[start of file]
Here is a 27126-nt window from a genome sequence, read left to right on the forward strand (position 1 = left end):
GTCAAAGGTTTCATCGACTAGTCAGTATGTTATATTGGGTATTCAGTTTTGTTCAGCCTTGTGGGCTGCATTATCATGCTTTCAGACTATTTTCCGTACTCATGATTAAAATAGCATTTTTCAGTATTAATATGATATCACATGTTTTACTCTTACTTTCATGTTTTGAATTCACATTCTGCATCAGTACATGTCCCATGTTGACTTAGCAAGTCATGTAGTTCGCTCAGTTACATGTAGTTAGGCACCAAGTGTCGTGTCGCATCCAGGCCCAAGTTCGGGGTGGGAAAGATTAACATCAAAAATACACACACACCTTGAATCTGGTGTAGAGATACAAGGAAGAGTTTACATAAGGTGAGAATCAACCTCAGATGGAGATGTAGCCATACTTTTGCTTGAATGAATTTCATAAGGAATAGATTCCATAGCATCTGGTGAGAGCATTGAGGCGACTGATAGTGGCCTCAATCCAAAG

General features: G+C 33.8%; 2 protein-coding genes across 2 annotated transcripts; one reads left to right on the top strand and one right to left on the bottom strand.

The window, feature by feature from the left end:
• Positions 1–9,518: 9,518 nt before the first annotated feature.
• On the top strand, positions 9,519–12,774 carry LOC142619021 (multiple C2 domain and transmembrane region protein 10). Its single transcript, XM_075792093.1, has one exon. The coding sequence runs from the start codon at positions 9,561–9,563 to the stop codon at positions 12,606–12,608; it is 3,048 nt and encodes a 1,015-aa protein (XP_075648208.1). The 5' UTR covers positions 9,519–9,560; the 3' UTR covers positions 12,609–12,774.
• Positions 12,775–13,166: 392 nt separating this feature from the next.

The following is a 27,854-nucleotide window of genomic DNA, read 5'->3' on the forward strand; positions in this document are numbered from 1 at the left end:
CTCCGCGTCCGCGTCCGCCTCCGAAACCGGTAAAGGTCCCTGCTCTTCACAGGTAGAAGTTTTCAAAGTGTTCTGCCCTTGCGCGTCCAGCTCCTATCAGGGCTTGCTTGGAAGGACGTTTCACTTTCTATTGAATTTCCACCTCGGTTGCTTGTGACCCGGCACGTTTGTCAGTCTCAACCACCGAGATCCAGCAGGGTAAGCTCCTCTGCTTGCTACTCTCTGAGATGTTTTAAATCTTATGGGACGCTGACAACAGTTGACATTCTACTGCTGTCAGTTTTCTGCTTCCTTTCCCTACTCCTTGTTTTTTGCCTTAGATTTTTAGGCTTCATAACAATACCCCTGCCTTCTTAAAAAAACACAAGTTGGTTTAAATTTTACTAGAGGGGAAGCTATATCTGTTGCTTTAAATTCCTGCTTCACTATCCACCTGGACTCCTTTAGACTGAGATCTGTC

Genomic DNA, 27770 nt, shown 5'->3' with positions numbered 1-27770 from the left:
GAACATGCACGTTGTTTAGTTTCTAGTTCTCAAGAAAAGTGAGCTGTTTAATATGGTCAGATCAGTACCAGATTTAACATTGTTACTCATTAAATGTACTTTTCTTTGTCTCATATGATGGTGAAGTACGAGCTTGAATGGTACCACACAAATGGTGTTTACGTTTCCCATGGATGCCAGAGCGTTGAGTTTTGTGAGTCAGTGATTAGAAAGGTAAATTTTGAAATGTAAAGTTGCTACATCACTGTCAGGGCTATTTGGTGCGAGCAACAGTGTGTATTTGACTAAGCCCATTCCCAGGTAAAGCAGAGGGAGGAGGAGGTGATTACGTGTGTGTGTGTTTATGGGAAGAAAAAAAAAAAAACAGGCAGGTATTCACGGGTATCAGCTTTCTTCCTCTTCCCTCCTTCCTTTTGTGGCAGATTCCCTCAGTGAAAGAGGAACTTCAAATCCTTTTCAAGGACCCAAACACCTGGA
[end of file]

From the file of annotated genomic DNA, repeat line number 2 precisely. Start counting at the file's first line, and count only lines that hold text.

GTCAAAGGTTTCATCGACTAGTCAGTATGTTATATTGGGTATTCAGTTTTGTTCAGCCTTGTGGGCTGCATTATCATGCTTTCAGACTATTTTCCGTACTCATGATTAAAATAGCATTTTTCAGTATTAATATGATATCACATGTTTTACTCTTACTTTCATGTTTTGAATTCACATTCTGCATCAGTACATGTCCCATGTTGACTTAGCAAGTCATGTAGTTCGCTCAGTTACATGTAGTTAGGCACCAAGTGTCGTGTCGCATCCAGGCCCAAGTTCGGGGTGGGAAAGATTAACATCAAAAATACACACACACCTTGAATCTGGTGTAGAGATACAAGGAAGAGTTTACATAAGGTGAGAATCAACCTCAGATGGAGATGTAGCCATACTTTTGCTTGAATGAATTTCATAAGGAATAGATTCCATAGCATCTGGTGAGAGCATTGAGGCGACTGATAGTGGCCTCAATCCAAAG